So, yes, the Braves could use another right-handed OF bat with some pop. They are doing just fine as currently constructed, but aren't scoring a lot of runs lately, particularly against lefties.

One other thing about Ross: He's hitting .331 (57-for-172) with 19 extra-base hits (five homers) with runners on base, with a .375 OBP and .506 slugging. That's in all situation with runners on base, not just against lefties.

With runners in scoring position, Ross has hit .292 (26-for-89) with 11 extra-base hits and an .865 OPS.

Between them, Cabrera and McLouth have hit .211 (27-for-128) with six extra-base hits, Cabrera with a .550 OPS and McLouth with a .631 OPS.

Cabrera made a terrific throw from center last night and hasn't been that bad offensively in the past couple of months, after a brutal start to the season. Still, the facts remain, he's got one homer, eight RBIs and a .320 OBP in his past 27 games, and in his past 49 games has two homers, 16 RBIs and a .331 OBP.

GM Frank Wren has put together a helluva ballclub, but says they are constantly looking to improve. On a team with few deficiencies and great clubhouse chemistry, the Braves understandably don't want to do anything to risk any major disruption in their current mix.

But if they can add an outfield bat with some pop, and do it without giving up one of the starting pitchers that could assure their solid foundation for many years to come, then it'd probably be a sound move to make.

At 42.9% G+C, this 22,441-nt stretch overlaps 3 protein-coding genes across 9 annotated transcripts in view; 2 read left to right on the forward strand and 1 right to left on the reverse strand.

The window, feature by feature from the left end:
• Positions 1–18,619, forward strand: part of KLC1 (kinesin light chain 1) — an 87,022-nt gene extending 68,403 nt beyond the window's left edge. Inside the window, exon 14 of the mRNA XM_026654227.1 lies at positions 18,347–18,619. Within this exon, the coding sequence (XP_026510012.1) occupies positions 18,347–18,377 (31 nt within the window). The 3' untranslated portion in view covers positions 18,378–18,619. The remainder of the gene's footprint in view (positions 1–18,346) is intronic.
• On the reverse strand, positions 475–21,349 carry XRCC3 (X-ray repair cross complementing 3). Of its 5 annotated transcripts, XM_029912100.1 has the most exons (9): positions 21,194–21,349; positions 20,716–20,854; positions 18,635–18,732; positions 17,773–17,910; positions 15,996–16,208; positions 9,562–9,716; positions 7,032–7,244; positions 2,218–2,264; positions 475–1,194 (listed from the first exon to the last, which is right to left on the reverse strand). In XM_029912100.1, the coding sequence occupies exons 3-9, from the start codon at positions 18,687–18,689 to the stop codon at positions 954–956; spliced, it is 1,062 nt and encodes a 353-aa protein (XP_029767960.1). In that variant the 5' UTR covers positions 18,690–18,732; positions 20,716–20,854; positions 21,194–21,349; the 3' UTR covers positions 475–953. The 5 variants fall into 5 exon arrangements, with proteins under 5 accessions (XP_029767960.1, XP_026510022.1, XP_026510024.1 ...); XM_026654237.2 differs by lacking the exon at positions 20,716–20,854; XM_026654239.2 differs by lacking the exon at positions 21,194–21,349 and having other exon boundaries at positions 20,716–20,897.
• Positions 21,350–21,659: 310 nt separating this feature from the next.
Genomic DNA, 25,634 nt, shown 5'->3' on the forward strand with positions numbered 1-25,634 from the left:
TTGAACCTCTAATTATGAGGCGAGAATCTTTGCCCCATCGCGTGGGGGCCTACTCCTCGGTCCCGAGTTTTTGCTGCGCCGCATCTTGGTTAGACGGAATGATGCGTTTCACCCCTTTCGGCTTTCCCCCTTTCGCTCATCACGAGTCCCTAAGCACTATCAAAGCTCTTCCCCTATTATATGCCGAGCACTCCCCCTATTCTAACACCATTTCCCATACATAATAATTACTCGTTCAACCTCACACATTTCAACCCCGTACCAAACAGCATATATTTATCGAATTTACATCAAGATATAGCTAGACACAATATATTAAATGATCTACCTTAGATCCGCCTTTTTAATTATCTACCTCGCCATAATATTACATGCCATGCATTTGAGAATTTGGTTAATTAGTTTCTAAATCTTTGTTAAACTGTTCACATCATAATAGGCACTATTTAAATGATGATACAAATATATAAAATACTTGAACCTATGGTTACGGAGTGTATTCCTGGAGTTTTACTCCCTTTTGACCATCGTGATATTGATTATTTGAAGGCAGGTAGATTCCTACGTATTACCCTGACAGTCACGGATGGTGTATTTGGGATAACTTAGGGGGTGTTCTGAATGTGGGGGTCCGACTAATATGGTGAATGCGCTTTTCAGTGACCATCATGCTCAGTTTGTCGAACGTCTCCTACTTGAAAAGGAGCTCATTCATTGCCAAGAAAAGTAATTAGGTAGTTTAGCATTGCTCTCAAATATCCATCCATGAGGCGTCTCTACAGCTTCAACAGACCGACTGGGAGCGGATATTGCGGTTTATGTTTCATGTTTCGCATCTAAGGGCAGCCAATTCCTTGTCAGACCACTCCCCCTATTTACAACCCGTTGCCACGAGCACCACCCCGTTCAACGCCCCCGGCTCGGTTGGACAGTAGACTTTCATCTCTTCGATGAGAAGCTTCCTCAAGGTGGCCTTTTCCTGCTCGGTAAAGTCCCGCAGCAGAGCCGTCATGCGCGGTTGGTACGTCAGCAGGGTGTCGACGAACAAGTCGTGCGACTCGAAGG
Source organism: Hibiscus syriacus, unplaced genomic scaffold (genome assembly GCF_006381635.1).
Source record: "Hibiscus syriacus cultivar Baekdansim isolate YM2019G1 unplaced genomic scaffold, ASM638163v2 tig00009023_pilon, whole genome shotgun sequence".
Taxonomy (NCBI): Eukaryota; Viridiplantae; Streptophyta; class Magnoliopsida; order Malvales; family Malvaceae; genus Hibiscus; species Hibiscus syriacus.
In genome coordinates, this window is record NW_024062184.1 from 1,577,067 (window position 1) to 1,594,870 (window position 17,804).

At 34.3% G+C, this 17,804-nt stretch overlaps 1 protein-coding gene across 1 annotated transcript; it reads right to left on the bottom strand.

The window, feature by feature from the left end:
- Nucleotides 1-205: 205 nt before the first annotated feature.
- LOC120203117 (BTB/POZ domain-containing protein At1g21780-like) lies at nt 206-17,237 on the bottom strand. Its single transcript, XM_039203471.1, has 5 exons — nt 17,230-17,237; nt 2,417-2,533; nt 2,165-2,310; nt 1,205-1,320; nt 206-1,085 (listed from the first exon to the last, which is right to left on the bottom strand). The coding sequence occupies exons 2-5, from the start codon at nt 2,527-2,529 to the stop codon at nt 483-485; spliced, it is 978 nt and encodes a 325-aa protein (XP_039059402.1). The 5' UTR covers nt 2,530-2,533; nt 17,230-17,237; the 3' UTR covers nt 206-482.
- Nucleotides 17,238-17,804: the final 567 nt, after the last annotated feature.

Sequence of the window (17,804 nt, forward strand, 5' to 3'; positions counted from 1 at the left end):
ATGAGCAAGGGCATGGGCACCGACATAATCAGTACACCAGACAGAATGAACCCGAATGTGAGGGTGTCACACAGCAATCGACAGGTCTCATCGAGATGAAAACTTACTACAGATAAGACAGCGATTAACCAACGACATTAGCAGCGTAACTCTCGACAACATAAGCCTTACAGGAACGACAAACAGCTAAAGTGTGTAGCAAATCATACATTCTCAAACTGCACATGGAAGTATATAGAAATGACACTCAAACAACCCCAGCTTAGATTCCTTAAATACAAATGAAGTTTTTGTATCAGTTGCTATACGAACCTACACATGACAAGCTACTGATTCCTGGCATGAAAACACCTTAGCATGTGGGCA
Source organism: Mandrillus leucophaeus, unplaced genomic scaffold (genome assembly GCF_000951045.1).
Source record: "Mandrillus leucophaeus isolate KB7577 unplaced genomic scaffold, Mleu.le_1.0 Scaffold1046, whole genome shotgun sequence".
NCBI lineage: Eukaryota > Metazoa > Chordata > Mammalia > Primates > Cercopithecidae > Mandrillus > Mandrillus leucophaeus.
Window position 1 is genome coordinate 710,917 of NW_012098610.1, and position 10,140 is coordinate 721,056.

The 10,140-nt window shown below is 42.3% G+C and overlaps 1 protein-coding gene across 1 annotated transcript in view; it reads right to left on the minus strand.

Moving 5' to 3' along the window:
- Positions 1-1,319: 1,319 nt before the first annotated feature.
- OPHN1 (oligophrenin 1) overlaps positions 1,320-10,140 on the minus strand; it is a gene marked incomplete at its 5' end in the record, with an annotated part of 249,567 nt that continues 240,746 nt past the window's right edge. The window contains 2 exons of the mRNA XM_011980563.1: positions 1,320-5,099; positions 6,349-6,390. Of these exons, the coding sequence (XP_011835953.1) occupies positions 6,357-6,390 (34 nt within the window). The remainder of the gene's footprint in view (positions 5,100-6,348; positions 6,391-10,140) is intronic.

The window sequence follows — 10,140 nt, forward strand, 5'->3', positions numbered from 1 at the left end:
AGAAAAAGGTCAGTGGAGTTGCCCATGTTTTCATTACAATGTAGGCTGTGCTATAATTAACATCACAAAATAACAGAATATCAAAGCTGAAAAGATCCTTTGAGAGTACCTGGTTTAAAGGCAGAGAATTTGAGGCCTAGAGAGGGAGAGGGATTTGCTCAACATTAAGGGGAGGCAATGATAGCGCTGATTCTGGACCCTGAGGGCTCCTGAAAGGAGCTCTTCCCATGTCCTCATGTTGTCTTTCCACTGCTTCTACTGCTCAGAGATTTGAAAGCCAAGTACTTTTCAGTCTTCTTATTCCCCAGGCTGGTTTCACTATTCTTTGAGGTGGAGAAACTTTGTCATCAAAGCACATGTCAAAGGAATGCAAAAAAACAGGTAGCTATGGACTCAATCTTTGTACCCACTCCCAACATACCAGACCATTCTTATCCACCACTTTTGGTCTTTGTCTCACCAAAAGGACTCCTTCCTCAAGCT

Glaus said he was streaky: And, man, he wasn't lying. After his four-hit two-homer game at Minnesota on June 13, Troy Glaus has hit .172 with five doubles, one homer and a .264 slugging percentage in his past 26 games.

He has 19 walks, 15 strikeouts and a .333 OBP in that 26-game span.

The big first baseman has no homers and four RBIs in his past 20 games.

Pillaging toward retirement: He insists he's hanging 'em up after the season, and it looks like Billy Wagner is determined to waste no appearances between now and then.

Who knew that winter day we went to Turner Field, how big this signing would be for the Braves?

The 38-year-old closer has a 0.36 ERA and .108 opponents' average in his past 26 appearances, with nine hits, one run (on a homer), six walks and 36 strikeouts in 25 innings over that torrid stretch.

Wagner now has the NL lead with a .147 opponents' average and ranks second with a 1.13 ERA and 13.5 strikeouts per nine innings.

In his past six games, Wagner has been perfect – no hits, no walks, no runs, seven strikeouts in 5-2/3 innings.

FYI: Since returning from the DL, Jair Jurrjens is 3-0 with a 2.19 ERA and .216 opponents' average, with 10 walks and 20 strikeouts in 24-2/3 innings…. Martin Prado is 6-for-34 (.176) with one RBI and one multi-hit game in the past eight games. Half of his hits in that span were extra-base hits.

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from the sounds of it, it looks like Ross would platoon CF with McClouth based on all of the "against LHP" talk in the article. not a fan of making the trade for that purpose. even for that purpose, i think Dunn could be borderline "too much" for Ross to ride the pine 2/3 of the time. i'd flip the minor league SS we got for Yunel for Ross, but not much more if a platoon is in the works. the possible $6M salary next year is a little disturbing as well.